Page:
Volunteers help count humpback whales from Lanikai for the Hawaiian Islands Humpback Whale National Marine Sanctuary Ocean Count. Photo by Gosia Thomas.

The humpback whales are here. More than 800 volunteers gathered data from the shores of Oahu, Kauai and Hawaii island during the annual Hawaiian Islands Humpback Whale National Marine Sanctuary Ocean Count on Saturday.

This year's design features a compilation of student artwork from the Sanctuary's Ocean Contest.

This year's design features a compilation of student artwork from the Sanctuary's Ocean Contest.

A total of 267 whales were seen between 11:30 to 11:45 a.m. on Saturday. Volunteers collected data from 59 sites statewide. Weather conditions were ideal for viewing humpback whales, with the exception of vog.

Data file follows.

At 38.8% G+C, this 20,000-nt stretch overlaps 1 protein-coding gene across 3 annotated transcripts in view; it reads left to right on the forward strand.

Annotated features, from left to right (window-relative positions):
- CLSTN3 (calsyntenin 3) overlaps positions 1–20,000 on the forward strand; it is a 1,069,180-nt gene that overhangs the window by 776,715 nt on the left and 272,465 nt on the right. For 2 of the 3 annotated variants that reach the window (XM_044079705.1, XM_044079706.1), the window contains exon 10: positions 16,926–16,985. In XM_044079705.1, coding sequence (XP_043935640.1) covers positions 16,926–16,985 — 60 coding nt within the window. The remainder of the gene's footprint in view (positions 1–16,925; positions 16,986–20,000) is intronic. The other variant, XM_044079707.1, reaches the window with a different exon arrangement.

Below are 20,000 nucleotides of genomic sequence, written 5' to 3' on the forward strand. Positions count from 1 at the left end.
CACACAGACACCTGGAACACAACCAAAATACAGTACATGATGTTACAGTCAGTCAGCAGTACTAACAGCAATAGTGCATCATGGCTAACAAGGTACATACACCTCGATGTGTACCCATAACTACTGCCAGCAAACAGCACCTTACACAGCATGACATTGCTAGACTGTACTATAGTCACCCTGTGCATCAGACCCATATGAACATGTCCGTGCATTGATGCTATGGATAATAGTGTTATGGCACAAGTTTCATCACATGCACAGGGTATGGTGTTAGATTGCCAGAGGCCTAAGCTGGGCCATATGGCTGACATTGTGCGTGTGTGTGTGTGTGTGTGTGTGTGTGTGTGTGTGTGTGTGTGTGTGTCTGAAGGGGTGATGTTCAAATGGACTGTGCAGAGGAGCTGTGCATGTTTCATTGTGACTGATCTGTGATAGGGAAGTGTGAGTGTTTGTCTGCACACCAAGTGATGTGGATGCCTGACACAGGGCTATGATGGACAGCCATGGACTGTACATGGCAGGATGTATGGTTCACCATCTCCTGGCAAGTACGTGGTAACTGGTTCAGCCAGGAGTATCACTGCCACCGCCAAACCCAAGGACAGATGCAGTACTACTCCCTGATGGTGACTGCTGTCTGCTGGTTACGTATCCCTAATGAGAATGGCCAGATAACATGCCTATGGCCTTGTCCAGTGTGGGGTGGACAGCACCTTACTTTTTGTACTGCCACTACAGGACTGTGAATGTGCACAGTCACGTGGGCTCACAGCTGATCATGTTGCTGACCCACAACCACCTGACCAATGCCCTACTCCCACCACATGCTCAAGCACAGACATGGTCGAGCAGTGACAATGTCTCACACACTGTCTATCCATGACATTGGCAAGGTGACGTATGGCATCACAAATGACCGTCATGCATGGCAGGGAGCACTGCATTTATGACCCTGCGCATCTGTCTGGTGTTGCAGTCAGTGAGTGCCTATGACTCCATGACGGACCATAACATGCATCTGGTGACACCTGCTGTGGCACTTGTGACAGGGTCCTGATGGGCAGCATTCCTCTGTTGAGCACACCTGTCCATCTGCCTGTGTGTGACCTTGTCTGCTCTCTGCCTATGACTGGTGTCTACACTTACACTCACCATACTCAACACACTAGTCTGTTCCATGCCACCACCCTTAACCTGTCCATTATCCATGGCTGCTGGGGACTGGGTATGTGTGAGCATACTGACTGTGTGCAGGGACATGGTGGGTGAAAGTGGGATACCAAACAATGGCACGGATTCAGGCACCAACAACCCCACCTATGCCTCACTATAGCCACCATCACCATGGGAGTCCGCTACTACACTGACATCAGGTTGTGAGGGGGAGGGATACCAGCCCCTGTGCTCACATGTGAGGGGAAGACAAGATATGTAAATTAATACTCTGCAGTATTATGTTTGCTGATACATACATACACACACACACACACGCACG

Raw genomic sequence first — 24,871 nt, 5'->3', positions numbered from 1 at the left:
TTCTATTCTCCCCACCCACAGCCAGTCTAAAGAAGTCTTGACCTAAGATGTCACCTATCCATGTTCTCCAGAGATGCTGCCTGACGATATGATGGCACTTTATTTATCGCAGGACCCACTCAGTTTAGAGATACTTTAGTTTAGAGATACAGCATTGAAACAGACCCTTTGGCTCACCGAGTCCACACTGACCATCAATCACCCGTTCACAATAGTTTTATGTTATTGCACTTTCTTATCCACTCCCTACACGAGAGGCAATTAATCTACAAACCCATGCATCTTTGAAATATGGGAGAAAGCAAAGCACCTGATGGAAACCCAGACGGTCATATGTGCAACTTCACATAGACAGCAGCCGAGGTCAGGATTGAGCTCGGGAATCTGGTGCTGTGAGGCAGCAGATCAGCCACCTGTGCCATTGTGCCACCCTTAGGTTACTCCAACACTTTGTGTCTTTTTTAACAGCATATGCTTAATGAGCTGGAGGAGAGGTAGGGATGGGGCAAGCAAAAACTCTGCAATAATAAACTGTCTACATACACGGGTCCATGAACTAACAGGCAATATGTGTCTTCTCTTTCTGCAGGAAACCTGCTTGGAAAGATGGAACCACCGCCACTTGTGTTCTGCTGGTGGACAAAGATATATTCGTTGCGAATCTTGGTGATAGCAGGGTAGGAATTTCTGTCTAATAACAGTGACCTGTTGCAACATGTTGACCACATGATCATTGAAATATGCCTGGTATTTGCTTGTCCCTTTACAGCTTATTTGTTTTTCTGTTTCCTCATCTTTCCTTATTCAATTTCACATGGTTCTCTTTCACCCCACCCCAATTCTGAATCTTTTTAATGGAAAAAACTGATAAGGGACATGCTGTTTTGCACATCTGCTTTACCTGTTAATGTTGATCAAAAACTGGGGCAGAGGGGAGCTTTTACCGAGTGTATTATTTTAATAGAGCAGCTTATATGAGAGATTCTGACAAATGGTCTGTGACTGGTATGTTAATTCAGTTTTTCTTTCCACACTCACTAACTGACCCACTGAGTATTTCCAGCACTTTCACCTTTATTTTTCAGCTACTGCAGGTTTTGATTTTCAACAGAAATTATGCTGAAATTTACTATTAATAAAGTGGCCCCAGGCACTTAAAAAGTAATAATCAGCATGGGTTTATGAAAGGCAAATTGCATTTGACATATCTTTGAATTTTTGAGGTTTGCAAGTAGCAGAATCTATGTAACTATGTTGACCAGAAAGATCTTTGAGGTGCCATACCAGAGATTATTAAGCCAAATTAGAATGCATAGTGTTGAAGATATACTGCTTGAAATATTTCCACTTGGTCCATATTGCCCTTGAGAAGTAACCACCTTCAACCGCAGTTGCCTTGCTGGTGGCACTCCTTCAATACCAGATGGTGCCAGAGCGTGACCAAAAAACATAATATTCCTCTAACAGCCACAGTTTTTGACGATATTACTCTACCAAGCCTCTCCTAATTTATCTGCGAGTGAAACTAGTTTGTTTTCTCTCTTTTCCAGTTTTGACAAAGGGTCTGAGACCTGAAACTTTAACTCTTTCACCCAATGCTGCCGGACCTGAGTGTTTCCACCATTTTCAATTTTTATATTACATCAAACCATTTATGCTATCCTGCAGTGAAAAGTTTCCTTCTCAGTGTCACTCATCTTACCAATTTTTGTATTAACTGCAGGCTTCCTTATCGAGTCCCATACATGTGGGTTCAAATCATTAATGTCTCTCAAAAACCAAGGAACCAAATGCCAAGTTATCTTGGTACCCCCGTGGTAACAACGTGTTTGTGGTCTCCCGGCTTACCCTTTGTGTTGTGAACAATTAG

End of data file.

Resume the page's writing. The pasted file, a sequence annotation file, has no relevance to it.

Preliminary data of whale sightings by site location is available at www.sanctuaryoceancounot.org/resources. The highest number of whales were seen from the shores of Kakaako, Magic Island and Diamond Head.

Two more Sanctuary ocean counts take place on Saturdays, Feb. 23 and March 30.

Visit sanctuaryoceancount.org for more information on becoming a volunteer or call 1-888-55-WHALE ext. 253.

By the way, if you're interested in buying a T-shirt to support the Sanctuary, this year's design is a compilation of student artwork from the Sanctuary's Ocean Contest.

Visit the NMSF Sanctuary Store to purchase the limited edition T-shirts, which are available with short sleeves or long sleeves for adults, and in youth sizes. All proceeds benefit the Sanctuary.

Posted in Conservation, Marine Life, Volunteer | Comments Off on Whale count: 267 on Saturday

Volunteer for the Aina

By
January 14th, 2013



Pouhala Marsh is an important habitat for many native birds. Photo by Nathan Yuen, hawaiianforest.com.